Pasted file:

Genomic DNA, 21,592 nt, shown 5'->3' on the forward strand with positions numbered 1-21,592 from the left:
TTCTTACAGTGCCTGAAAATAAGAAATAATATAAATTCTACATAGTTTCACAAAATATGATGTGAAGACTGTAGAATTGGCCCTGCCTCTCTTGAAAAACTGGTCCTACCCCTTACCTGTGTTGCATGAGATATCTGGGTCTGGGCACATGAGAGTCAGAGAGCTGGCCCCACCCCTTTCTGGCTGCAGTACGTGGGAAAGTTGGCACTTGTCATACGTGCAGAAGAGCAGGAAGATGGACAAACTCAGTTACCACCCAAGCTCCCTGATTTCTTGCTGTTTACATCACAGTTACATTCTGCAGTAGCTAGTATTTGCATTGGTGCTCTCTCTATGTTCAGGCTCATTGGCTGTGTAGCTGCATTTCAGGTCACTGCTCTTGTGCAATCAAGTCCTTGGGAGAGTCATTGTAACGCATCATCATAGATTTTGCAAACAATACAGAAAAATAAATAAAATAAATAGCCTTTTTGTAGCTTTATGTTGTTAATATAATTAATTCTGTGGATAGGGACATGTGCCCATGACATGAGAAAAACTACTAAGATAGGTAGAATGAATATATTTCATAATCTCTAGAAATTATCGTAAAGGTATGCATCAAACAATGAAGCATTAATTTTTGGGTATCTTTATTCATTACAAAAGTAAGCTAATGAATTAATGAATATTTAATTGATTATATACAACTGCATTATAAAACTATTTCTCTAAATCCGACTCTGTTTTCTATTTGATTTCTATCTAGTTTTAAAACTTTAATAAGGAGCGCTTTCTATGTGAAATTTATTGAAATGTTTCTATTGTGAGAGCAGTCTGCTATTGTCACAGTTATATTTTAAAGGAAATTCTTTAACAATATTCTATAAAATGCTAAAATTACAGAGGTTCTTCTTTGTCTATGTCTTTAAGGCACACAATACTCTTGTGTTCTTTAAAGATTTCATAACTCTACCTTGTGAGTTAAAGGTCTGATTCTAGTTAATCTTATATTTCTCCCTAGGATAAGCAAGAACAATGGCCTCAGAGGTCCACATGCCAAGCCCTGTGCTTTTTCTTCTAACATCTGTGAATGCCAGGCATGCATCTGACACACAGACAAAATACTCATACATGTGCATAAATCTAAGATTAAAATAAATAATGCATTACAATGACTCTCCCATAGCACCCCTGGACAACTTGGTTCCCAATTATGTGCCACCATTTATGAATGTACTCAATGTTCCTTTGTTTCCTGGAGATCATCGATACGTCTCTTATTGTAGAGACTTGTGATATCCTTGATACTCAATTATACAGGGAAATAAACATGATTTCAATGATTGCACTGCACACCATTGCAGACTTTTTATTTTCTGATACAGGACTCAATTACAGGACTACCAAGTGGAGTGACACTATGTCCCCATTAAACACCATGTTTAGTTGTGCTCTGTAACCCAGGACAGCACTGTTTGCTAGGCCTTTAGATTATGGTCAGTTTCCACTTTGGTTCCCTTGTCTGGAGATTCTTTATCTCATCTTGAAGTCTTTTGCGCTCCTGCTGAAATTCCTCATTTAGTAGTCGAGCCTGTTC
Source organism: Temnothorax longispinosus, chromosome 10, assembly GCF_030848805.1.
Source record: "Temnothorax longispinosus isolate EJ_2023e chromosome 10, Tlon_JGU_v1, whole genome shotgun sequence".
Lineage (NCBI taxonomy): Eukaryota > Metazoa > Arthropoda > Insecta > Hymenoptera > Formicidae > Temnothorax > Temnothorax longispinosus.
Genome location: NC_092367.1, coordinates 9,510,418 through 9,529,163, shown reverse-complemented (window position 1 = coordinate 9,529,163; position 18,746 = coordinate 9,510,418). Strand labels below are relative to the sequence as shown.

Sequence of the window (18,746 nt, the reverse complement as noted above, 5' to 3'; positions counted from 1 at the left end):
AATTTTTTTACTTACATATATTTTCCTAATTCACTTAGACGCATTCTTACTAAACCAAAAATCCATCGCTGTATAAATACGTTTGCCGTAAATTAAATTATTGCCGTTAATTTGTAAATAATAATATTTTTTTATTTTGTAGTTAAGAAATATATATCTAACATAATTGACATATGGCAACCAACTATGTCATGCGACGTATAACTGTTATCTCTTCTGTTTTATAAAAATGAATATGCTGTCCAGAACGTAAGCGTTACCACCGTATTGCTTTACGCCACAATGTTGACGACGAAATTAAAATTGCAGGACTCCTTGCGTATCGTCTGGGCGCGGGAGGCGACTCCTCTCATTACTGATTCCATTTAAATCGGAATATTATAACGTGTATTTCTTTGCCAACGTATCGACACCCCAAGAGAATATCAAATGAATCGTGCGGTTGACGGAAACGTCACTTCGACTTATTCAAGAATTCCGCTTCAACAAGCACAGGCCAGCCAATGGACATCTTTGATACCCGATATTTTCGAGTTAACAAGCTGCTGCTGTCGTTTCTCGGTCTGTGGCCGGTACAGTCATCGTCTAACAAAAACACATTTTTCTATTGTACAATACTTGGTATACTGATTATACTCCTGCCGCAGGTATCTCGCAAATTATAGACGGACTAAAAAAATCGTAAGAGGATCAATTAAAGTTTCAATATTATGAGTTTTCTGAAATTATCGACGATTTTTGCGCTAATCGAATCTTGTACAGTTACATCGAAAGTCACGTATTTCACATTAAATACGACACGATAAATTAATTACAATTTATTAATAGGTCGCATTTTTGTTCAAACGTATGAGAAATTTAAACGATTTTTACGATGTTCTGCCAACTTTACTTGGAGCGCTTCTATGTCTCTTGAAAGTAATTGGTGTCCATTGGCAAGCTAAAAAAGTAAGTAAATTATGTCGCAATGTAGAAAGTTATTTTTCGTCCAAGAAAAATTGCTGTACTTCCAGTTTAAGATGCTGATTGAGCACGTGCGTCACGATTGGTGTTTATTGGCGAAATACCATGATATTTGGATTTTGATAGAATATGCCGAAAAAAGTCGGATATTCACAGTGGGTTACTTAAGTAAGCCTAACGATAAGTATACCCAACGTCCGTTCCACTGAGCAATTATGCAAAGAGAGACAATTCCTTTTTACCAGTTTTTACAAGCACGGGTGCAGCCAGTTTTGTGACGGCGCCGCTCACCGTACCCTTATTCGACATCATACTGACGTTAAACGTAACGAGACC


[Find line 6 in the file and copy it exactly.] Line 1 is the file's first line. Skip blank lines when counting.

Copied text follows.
Genome location: NC_092367.1, coordinates 9,510,418 through 9,529,163, shown reverse-complemented (window position 1 = coordinate 9,529,163; position 18,746 = coordinate 9,510,418). Strand labels below are relative to the sequence as shown.